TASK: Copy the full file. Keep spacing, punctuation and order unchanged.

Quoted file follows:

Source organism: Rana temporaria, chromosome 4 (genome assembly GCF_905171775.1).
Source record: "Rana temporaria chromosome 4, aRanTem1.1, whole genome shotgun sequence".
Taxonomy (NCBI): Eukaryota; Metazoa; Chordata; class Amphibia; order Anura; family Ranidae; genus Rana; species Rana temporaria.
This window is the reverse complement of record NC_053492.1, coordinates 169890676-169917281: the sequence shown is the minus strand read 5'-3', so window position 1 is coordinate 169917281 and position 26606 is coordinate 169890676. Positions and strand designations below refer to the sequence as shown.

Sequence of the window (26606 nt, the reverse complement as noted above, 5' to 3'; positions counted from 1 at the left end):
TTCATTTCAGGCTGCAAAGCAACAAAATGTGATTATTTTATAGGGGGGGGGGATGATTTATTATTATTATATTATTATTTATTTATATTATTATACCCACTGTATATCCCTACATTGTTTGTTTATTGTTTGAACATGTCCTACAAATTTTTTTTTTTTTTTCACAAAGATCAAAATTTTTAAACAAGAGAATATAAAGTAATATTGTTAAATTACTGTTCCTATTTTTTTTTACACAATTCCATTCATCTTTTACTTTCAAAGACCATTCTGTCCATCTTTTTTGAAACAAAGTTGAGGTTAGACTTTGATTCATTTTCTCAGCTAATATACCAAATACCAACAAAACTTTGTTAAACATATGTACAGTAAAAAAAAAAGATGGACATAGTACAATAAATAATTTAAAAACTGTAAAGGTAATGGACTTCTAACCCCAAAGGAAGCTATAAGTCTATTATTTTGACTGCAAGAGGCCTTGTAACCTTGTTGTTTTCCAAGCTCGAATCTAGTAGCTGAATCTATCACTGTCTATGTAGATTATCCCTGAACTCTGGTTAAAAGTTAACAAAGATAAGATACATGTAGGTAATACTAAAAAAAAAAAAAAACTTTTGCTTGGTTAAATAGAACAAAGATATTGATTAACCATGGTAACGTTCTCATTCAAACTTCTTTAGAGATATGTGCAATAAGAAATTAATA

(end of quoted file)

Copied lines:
Source organism: Rana temporaria, chromosome 4 (genome assembly GCF_905171775.1).
Source record: "Rana temporaria chromosome 4, aRanTem1.1, whole genome shotgun sequence".
Taxonomy (NCBI): Eukaryota; Metazoa; Chordata; class Amphibia; order Anura; family Ranidae; genus Rana; species Rana temporaria.
This window is the reverse complement of record NC_053492.1, coordinates 169890676-169917281: the sequence shown is the minus strand read 5'-3', so window position 1 is coordinate 169917281 and position 26606 is coordinate 169890676. Positions and strand designations below refer to the sequence as shown.

Sequence of the window (26606 nt, the reverse complement as noted above, 5' to 3'; positions counted from 1 at the left end):
TTCATTTCAGGCTGCAAAGCAACAAAATGTGATTATTTTATAGGGGGGGGGGATGATTTATTATTATTATATTATTATTTATTTATATTATTATACCCACTGTATATCCCTACATTGTTTGTTTATTGTTTGAACATGTCCTACAAATTTTTTTTTTTTTTTCACAAAGATCAAAATTTTTAAACAAGAGAATATAAAGTAATATTGTTAAATTACTGTTCCTATTTTTTTTTACACAATTCCATTCATCTTTTACTTTCAAAGACCATTCTGTCCATCTTTTTTGAAACAAAGTTGAGGTTAGACTTTGATTCATTTTCTCAGCTAATATACCAAATACCAACAAAACTTTGTTAAACATATGTACAGTAAAAAAAAAAGATGGACATAGTACAATAAATAATTTAAAAACTGTAAAGGTAATGGACTTCTAACCCCAAAGGAAGCTATAAGTCTATTATTTTGACTGCAAGAGGCCTTGTAACCTTGTTGTTTTCCAAGCTCGAATCTAGTAGCTGAATCTATCACTGTCTATGTAGATTATCCCTGAACTCTGGTTAAAAGTTAACAAAGATAAGATACATGTAGGTAATACTAAAAAAAAAAAAAAACTTTTGCTTGGTTAAATAGAACAAAGATATTGATTAACCATGGTAACGTTCTCATTCAAACTTCTTTAGAGATATGTGCAATAAGAAATTAATA